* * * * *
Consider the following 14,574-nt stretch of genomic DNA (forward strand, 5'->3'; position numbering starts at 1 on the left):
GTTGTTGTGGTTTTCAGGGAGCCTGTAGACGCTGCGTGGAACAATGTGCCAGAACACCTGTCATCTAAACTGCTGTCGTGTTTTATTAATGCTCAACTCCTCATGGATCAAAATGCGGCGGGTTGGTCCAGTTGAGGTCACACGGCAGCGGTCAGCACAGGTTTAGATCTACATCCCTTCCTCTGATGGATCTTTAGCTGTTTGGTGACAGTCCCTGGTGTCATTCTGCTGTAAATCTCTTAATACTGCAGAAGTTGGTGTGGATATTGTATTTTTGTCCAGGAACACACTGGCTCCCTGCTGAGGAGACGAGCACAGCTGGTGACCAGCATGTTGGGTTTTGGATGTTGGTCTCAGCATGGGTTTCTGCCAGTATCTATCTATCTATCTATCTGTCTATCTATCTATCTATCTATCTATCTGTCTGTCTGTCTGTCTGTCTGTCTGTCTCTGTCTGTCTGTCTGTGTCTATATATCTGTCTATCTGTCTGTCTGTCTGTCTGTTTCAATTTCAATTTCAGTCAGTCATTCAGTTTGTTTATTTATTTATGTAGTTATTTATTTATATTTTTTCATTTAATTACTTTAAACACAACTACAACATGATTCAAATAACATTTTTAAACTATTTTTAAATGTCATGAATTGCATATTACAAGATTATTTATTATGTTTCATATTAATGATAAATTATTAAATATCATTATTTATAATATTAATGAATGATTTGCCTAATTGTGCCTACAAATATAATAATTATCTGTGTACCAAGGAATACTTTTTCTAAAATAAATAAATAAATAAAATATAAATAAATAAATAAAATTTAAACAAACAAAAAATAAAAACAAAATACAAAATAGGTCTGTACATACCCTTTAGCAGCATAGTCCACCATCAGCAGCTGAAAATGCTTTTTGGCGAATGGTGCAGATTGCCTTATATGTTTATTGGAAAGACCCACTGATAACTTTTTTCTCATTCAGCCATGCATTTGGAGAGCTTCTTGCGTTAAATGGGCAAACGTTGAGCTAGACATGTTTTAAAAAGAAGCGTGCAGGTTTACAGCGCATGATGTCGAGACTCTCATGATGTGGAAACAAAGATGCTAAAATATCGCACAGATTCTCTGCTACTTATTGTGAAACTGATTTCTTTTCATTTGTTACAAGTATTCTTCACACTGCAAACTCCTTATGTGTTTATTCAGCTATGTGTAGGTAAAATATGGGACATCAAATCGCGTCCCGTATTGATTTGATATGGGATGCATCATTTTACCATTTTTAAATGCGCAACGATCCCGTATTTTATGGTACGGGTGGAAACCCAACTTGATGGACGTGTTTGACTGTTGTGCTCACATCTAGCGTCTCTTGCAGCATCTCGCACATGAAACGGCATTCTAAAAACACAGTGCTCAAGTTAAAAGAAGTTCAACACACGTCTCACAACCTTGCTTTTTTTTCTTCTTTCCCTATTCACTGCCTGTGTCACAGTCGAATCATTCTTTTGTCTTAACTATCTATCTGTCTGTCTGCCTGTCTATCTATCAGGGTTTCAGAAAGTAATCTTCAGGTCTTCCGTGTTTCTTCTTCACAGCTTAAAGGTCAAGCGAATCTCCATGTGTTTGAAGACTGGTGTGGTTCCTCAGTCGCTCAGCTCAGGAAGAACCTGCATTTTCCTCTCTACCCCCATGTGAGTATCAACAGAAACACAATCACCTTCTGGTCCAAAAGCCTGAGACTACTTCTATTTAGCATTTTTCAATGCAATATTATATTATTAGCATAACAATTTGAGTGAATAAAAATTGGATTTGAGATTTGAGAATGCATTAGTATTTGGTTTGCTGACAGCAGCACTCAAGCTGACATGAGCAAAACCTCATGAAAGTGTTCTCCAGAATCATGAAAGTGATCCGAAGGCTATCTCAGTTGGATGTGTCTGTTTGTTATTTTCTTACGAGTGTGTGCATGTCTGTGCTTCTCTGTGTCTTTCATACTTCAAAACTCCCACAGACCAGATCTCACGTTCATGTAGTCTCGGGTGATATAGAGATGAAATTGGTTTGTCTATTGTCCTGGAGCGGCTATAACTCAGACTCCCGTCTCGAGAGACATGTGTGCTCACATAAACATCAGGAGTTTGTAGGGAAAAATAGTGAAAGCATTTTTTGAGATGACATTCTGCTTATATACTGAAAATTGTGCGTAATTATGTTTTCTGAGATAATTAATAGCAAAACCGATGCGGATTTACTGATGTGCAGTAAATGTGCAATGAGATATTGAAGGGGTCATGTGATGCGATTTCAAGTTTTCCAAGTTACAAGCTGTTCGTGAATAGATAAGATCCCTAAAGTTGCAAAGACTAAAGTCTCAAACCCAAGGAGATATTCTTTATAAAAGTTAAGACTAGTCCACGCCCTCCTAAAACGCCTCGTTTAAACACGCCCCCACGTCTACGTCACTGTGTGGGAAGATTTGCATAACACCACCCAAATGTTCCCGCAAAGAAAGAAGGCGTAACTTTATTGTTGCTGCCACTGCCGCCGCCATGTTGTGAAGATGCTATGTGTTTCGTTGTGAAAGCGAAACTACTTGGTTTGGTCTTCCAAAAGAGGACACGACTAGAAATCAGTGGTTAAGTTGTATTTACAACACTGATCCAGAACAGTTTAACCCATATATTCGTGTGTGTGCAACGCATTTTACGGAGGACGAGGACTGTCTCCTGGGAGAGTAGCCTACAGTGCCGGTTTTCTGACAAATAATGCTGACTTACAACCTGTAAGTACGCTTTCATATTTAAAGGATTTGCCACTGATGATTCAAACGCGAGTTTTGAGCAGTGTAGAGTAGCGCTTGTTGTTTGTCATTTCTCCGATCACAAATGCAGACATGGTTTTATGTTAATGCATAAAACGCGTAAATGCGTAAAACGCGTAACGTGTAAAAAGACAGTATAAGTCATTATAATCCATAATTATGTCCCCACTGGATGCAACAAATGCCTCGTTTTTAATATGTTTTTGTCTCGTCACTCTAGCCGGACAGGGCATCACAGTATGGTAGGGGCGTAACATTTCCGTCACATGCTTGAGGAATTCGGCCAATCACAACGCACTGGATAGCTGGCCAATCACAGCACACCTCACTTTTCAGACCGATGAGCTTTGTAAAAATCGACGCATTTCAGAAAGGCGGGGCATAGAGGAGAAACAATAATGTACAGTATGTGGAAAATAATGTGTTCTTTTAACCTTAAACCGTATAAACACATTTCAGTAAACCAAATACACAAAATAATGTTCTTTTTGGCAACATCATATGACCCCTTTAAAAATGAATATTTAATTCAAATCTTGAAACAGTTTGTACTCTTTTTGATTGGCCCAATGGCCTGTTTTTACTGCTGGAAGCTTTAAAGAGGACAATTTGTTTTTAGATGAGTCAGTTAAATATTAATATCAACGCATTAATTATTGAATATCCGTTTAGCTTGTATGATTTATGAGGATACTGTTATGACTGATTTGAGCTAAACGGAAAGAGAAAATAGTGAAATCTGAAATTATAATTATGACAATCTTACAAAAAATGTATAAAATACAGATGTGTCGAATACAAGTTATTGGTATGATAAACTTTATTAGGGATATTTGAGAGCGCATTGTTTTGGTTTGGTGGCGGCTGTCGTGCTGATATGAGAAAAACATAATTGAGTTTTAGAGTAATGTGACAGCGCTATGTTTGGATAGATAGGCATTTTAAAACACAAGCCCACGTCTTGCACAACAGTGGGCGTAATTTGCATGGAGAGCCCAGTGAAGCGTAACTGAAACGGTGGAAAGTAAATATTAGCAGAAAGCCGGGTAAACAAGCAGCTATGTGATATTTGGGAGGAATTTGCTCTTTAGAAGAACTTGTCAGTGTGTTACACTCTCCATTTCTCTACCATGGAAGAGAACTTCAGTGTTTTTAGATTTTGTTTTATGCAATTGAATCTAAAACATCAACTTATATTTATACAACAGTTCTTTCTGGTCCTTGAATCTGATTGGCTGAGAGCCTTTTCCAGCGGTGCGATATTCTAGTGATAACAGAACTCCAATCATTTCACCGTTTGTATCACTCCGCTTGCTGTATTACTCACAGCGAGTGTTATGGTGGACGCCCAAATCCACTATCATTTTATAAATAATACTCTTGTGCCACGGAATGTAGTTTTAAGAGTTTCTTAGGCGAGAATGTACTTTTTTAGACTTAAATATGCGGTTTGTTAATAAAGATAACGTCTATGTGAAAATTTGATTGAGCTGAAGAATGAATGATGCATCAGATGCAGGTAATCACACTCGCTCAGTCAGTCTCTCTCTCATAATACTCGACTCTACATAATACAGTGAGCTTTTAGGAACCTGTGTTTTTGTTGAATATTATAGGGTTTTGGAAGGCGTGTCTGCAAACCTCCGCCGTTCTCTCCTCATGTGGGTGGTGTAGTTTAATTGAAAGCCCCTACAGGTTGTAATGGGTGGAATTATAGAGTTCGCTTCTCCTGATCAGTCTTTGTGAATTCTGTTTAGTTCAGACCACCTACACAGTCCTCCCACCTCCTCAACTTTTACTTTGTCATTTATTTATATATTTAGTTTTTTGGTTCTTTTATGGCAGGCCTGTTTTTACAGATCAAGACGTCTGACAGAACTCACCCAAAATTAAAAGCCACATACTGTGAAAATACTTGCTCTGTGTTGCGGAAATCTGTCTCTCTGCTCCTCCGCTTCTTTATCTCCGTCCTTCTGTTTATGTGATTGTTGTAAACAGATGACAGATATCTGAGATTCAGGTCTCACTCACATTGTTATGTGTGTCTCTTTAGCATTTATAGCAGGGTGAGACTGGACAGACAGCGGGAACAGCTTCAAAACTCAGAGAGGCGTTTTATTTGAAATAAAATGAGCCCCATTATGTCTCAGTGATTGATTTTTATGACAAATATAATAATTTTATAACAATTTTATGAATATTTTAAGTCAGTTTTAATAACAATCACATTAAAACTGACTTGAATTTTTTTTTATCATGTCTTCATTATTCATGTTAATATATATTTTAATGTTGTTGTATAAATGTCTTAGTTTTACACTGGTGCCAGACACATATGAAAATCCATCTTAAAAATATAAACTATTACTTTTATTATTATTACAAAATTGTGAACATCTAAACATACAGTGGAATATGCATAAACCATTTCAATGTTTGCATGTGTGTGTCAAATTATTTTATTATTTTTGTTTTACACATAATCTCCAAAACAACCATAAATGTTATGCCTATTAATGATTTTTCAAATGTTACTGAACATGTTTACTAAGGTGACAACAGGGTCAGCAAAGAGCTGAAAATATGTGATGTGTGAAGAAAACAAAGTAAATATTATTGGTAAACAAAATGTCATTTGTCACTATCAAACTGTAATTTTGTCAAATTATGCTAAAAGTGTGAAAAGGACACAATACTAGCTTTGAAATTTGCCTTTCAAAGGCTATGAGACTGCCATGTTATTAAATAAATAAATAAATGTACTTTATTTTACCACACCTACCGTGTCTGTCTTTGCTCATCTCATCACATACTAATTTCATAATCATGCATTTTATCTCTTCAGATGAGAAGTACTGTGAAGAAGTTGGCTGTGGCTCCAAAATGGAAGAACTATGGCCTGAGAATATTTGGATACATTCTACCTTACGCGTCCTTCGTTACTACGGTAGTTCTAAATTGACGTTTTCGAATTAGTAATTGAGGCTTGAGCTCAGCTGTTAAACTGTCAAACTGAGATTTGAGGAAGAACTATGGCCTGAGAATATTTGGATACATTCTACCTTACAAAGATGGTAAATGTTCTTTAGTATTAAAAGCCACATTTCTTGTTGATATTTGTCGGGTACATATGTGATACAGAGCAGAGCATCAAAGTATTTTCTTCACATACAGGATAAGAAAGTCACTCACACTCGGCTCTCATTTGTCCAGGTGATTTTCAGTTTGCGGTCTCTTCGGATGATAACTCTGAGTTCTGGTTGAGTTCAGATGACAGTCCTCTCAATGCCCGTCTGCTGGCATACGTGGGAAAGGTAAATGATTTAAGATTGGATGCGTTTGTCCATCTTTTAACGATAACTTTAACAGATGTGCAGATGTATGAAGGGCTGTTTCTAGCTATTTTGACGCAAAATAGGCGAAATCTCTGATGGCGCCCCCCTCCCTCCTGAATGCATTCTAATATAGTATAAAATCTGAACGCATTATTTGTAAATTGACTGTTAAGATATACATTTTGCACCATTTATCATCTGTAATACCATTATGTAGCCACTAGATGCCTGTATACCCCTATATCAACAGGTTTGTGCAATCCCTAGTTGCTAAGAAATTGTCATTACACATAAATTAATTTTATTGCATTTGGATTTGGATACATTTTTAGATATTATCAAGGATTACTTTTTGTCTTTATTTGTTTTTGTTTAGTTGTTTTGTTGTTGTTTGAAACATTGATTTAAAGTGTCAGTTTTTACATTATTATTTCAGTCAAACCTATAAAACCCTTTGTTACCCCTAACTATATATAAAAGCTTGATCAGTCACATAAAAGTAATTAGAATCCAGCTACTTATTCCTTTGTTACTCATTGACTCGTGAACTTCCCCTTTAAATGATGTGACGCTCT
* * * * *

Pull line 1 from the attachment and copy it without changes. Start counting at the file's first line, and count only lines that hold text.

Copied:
Consider the following 14,574-nt stretch of genomic DNA (forward strand, 5'->3'; position numbering starts at 1 on the left):